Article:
Gary L. Azorsky, co-chair of Cohen Milstein’s Whistleblower / False Claims Act practice was interviewed for “Reforming Dodd-Frank from the Whistleblower’s Vantage,” American Business Law Journal, Vol. 58, Issue 3, 453-523, Fall 2021
Whistleblowing is a critical component of corporate integrity and economic stability in the United States. It is unsurprising, then, that policy makers and observers have directed considerable attention to the improvement of whistleblower laws. This article assesses potential improvements to the most visible recent addition to the federal whistleblower regime—the Dodd-Frank Act, passed in the wake of the Great Recession to combat securities fraud. The article makes two overarching claims. First, the Securities and Exchange Commission’s (SEC) recently adopted changes to the administrative rules governing the Dodd-Frank whistleblower program (WBP) are incomplete since they were formulated without reference to the experiences of whistleblowers and their counsel. Moreover, at least three of the SEC’s adopted changes will undermine the WBP and should be repealed. Second, the time is right to experiment with improvements to the WBP. If the SEC’s new rules are not the optimal path forward, the question remains what alternative changes should be adopted. To that end, the article utilizes an original qualitative data set consisting of in-depth interviews with two dozen whistleblower counsel, two whistleblowers, a former SEC commissioner, and a former chief of the SEC’s Office of the Whistleblower to propose its own set of changes. Congress and the SEC should embrace these changes to reform Dodd-Frank from the whistleblower’s vantage and to move the WBP closer to its full potential as a deterrent and remedy for securities fraud.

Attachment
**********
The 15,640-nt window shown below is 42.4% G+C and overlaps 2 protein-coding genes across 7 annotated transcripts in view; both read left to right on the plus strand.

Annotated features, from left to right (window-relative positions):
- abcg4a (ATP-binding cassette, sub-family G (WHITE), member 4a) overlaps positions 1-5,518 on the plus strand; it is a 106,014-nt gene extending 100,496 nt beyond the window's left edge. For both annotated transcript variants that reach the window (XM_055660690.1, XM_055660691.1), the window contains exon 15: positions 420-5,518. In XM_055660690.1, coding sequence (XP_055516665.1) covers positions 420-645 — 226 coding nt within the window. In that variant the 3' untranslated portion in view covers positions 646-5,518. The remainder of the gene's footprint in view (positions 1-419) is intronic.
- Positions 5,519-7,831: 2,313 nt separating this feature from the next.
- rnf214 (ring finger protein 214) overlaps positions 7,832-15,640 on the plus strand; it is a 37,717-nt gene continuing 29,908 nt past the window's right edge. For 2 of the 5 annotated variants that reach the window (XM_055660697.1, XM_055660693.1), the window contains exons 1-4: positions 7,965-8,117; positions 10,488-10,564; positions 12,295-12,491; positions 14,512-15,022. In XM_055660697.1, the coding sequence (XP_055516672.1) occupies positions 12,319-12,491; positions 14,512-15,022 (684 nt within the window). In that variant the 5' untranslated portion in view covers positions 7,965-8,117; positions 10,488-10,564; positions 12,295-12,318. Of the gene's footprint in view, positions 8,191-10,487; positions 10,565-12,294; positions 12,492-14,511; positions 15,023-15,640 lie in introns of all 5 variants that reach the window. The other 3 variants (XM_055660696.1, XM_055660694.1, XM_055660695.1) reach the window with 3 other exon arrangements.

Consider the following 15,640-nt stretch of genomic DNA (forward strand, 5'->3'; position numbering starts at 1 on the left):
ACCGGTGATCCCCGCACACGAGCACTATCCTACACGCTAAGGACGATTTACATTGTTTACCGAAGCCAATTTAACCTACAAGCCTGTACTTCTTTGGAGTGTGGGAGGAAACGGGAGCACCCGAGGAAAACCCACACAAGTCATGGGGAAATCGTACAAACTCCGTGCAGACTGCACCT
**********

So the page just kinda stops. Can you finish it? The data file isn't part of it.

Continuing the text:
When Darren Sewell died nearly destitute in 2014, he had been a whistleblower and plaintiff in a False Claims Act (FCA) qui tam action for more than five years.1 The E.R. doctor turned health insurance executive had worked extensively with the FBI as it investigated his employer for Medicare fraud. Company executives became aware of the investigation two and a half years after Sewell had filed a complaint under seal, and he soon thereafter submitted his “involuntary resignation.”2 He then found it impossible to obtain work in the Medicare insurance industry and heard that his former employer was telling others to avoid him.3 In desperation, Sewell began to tap his retirement accounts; when he died, little was left for his daughter.4 His lawsuit continued only when the executor of his estate agreed to stand in.5 Seven years after Sewell filed suit and two years after he passed, the U.S. Department of Justice joined the claim; only then did his former employer settle.6 Sewell’s protracted struggle suggests that fraudsters can wield even the passage of time to the decided detriment of whistleblowers and the public alike.
Yet Sewell’s case also illustrates the promise of whistleblowing as an integral element of corporate accountability in the United States and abroad. In recognition of its significance, numerous federal and state statutes have been enacted to protect and encourage those who report corporate misdeeds. Perhaps the most prominent recent addition to the federal whistleblower regime is the program directed by the Securities and Exchange Commission (SEC), created by the Dodd-Frank Act8 to combat securities fraud following the Great Recession—the whistleblower program, or WBP.9 Whistleblowing is especially crucial in the securities context since “[i]n the absence of a whistleblower or luck, most fraud would go undetected.” Despite the law’s development, however, perpetrators continue to commit fraud, and stories of hardship and ruin for whistleblowers like Darren Sewell continue to multiply.
The complete article can be accessed here.